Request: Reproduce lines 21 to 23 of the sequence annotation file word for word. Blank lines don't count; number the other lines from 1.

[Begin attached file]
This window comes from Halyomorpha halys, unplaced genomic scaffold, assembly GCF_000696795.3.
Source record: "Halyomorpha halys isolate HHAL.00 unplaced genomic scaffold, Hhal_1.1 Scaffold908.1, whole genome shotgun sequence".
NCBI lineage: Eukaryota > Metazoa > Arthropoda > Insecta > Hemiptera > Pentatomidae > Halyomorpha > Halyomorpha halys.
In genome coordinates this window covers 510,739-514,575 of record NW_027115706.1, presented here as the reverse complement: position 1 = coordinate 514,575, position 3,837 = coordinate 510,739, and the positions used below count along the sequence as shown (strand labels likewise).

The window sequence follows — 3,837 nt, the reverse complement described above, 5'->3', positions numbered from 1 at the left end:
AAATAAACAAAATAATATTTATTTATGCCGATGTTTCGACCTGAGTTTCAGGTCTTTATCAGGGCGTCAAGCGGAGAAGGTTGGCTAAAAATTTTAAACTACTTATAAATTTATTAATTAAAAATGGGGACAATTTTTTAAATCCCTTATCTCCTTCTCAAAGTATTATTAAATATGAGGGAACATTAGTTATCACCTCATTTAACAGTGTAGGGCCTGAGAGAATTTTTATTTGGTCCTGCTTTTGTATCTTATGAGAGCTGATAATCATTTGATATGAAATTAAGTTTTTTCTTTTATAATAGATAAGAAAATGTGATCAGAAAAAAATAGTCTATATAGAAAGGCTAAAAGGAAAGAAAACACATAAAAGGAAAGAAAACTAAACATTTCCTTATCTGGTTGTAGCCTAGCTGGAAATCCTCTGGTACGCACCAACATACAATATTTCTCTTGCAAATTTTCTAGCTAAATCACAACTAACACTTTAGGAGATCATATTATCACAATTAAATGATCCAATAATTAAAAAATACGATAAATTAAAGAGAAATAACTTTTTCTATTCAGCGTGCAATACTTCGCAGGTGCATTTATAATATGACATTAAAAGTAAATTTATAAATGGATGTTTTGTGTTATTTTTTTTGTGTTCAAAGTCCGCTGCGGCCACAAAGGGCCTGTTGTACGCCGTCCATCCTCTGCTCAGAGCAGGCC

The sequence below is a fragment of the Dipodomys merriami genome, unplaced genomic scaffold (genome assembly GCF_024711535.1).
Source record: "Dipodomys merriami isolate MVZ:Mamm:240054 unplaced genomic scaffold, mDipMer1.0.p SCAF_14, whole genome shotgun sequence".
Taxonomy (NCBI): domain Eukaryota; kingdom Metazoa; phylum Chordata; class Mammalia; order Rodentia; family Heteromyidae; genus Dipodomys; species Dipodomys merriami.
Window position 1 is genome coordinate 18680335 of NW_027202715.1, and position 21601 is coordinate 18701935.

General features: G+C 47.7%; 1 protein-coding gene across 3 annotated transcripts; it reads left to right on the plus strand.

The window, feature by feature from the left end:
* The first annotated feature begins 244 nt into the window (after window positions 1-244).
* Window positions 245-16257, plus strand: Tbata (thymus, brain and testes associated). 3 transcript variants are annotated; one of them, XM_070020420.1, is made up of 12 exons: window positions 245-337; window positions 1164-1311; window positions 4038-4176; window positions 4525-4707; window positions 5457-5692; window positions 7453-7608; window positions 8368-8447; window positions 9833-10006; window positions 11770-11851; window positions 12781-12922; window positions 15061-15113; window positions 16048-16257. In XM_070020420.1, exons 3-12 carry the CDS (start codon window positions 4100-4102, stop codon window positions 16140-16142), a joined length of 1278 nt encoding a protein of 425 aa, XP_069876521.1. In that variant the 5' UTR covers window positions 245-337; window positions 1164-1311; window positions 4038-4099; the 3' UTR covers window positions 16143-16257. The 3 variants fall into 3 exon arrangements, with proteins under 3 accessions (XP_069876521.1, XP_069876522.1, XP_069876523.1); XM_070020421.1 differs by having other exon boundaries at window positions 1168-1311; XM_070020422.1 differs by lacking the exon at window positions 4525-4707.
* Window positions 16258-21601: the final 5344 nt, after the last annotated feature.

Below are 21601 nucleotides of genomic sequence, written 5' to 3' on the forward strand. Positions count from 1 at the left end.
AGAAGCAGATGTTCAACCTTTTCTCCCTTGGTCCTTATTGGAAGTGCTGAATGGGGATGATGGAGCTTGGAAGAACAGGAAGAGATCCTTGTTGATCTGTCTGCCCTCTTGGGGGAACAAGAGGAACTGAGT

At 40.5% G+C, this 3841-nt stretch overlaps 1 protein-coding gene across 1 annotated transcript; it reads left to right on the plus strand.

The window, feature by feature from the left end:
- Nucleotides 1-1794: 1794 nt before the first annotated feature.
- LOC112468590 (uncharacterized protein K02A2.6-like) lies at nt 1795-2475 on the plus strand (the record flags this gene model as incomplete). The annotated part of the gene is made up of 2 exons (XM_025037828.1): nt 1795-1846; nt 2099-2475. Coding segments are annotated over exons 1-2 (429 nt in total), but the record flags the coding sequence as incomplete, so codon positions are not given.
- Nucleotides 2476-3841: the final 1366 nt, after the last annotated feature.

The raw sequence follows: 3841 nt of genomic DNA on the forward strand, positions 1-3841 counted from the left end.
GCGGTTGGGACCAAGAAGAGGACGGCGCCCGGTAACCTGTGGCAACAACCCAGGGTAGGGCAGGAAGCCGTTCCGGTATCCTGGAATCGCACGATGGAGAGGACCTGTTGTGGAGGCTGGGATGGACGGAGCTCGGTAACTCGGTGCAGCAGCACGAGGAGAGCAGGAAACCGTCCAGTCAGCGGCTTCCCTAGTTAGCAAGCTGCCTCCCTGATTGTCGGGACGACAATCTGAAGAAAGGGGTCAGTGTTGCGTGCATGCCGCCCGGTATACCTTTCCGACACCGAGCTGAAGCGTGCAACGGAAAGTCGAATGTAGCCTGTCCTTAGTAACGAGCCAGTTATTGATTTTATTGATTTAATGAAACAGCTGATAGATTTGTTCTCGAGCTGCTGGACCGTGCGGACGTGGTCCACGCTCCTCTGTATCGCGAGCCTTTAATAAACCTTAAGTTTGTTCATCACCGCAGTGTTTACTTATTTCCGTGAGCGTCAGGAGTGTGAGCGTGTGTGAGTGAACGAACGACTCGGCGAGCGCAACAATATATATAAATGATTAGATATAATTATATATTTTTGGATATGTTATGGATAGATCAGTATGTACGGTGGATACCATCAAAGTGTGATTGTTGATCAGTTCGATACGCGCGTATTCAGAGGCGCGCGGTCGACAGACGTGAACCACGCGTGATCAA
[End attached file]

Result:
- LOC112468590 (uncharacterized protein K02A2.6-like) lies at nt 1795-2475 on the plus strand (the record flags this gene model as incomplete). The annotated part of the gene is made up of 2 exons (XM_025037828.1): nt 1795-1846; nt 2099-2475. Coding segments are annotated over exons 1-2 (429 nt in total), but the record flags the coding sequence as incomplete, so codon positions are not given.
- Nucleotides 2476-3841: the final 1366 nt, after the last annotated feature.

The raw sequence follows: 3841 nt of genomic DNA on the forward strand, positions 1-3841 counted from the left end.